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Estimating the incubation time of the novel coronavirus (nCoV-2019) based on traveler data using coarse data tools
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DOI

Real-time estimation of the novel coronavirus incubation time

Updated: Mon Mar 2 11:29:41 2020

Read the medRxiv preprint

Our lab has been collecting data (freely available at data/nCoV-IDD-traveler-data.csv) on the exposure and symptom onset for novel coronavirus (COVID-19) cases that have been confirmed outside of the Hubei province. These cases have been confirmed either in other countries or in regions of China with no known local transmission. We search for news articles and reports in both English and Chinese and abstract the data necessary to estimate the incubation period of COVID-19. Two team members independently review the full text of each case report to ensure that data is correctly input. Discrepancies are resolved by discussion and consensus.

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Data summary

There are 181 cases from 49 countries and provinces outside of Hubei, China. Of those 69 are known to be female (38%) and 108 are male (60%). The median age is about 44.5 years (IQR: 34-55.5). 81 cases are from Mainland China (45%), while 100 are from the rest of the world (55%). 99 cases presented with a fever (55%).

This figure displays the exposure and symptom onset windows for each case in our dataset, relative to the right-bound of the exposure window (ER). The blue bars indicate the the exposure windows and the red bars indicate the symptom onset windows for each case. Purple areas are where those two bars overlap.

This figure displays the exposure and symptom onset windows for each case in our dataset, relative to the right-bound of the exposure window (ER). The blue bars indicate the the exposure windows and the red bars indicate the symptom onset windows for each case. Purple areas are where those two bars overlap.

The bars where the exposure and symptom onset windows completely overlap are frequently travelers from Wuhan who were symptomatic on arrival to another country, that did not release further details. These cases could have been exposed or symptomatic at any point prior to their trip

Exposure and symptom onset windows

The necessary components for estimating the incubation period are left and right bounds for the exposure (EL and ER) and symptom onset times (SE and SR) for each case. We use explicit dates and times when they are reported in the source documents, however when they are not available, we make the following assumptions:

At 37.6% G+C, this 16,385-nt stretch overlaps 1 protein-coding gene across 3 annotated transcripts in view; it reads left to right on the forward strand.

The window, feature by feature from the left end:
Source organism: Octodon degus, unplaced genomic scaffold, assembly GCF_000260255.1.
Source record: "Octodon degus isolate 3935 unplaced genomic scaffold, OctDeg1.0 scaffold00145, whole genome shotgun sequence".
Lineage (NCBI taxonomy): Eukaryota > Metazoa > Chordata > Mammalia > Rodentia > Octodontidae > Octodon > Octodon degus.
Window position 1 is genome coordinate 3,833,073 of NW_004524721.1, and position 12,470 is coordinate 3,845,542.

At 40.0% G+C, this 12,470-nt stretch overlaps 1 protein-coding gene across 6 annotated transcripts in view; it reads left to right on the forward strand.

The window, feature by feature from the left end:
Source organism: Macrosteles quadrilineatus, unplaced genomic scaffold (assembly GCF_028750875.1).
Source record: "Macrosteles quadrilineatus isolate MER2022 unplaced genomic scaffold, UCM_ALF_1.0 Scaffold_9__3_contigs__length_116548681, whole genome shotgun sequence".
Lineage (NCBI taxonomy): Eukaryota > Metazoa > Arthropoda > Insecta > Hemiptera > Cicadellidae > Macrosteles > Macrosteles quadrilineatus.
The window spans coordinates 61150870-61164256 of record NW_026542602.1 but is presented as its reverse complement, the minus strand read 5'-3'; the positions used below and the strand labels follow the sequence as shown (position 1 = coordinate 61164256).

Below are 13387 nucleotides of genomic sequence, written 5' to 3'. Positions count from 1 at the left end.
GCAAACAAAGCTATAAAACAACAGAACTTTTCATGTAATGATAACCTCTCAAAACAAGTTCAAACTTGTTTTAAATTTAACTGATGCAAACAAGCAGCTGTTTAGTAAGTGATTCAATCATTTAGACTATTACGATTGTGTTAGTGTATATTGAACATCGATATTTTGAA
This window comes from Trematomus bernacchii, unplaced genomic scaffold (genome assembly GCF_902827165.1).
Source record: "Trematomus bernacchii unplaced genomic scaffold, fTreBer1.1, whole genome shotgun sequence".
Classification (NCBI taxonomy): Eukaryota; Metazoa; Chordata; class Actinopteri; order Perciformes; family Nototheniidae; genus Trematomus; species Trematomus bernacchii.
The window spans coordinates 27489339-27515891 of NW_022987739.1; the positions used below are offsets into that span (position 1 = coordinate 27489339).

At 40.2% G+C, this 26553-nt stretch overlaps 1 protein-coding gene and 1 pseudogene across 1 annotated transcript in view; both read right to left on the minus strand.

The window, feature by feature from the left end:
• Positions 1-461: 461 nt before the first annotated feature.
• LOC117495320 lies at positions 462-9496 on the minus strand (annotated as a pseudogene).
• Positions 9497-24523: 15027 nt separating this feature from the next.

• For cases without a reported right-bound on symptom onset time (SR), we use the time that the case is first presented to a hospital or, lacking that, the time that the source document was published
  • For cases without an EL, we use 2019 December 1, which was the onset date for the first reported COVID-19 case; though we will test this assumption later
  • For cases without an ER, we use the SR
  • For cases without an SL, we use the EL

Under these assumptions, the median exposure interval was 49 (range: 1-81.8) and the median symptom onset interval was 1 (range: 0-81.8).

Incubation period estimates

We estimate the incubation period using the coarseDataTools package based on the paper by Reich et al, 2009. We assume a log-normal incubation period and using a bootstrap method for calculating confidence intervals.

The first model we fit is to all of the data and output the median, 2.5th, and 97.5th quantiles (and their confidence intervals):

est CIlow CIhigh
meanlog 1.621 1.504 1.755
sdlog 0.418 0.271 0.542
p2.5 2.228 1.750 2.942
p5 2.542 2.052 3.234
p25 3.814 3.339 4.378
p50 5.057 4.500 5.785
p75 6.705 5.664 7.895
p95 10.061 7.545 13.227
p97.5 11.478 8.230 15.638

The median incubation period lasts 5.057 days (CI: 4.5-5.785). The 2.5% of incubation periods pass in less than 2.228 days (CI: 1.75-2.942), while 97.5% of the population would experience symptoms by 11.478 days (CI: 8.23-15.638) since their exposure. The ‘meanlog’ and ‘sdlog’ estimates are the median and dispersion parameters for a LogNormal distribution; i.e. we recommend using a LogNormal(1.621, 0.418) distribution to appropriately represent the incubation time distribution.

Alternate estimates and sensitivity analyses

Alternate parameterizations

We fit other commonly-used parameterizations of the incubation period as comparisons to the log-normal distribution: gamma, Weibull, and Erlang.

The median estimates are very similar across parameterizations, while the Weibull distribution has a slightly smaller value at the 2.5th percentile and the log-normal distribution has a slightly larger value at the 97.5th percentile. The log-likelihoods were very similar between distributions; the log-normal distribution having the largest log-likelihood (55.16) and the Weibull distribution having the smallest log-likelihood (51.89).

The gamma distribution has an estimated shape parameter of 5.81 (95% CI: 3.58-13.87) and a scale parameter of 0.95 (95% CI: 0.37-1.7). The Weibull distribution has an estimated shape parameter of 2.45 (95% CI: 1.92-4.17) and a scale parameter of 6.26 (95% CI: 5.36-7.26). The Erlang distribution has an estimated shape parameter of 6 (95% CI: 3-10) and a scale parameter of 0.87 (95% CI: 0.56-1.95).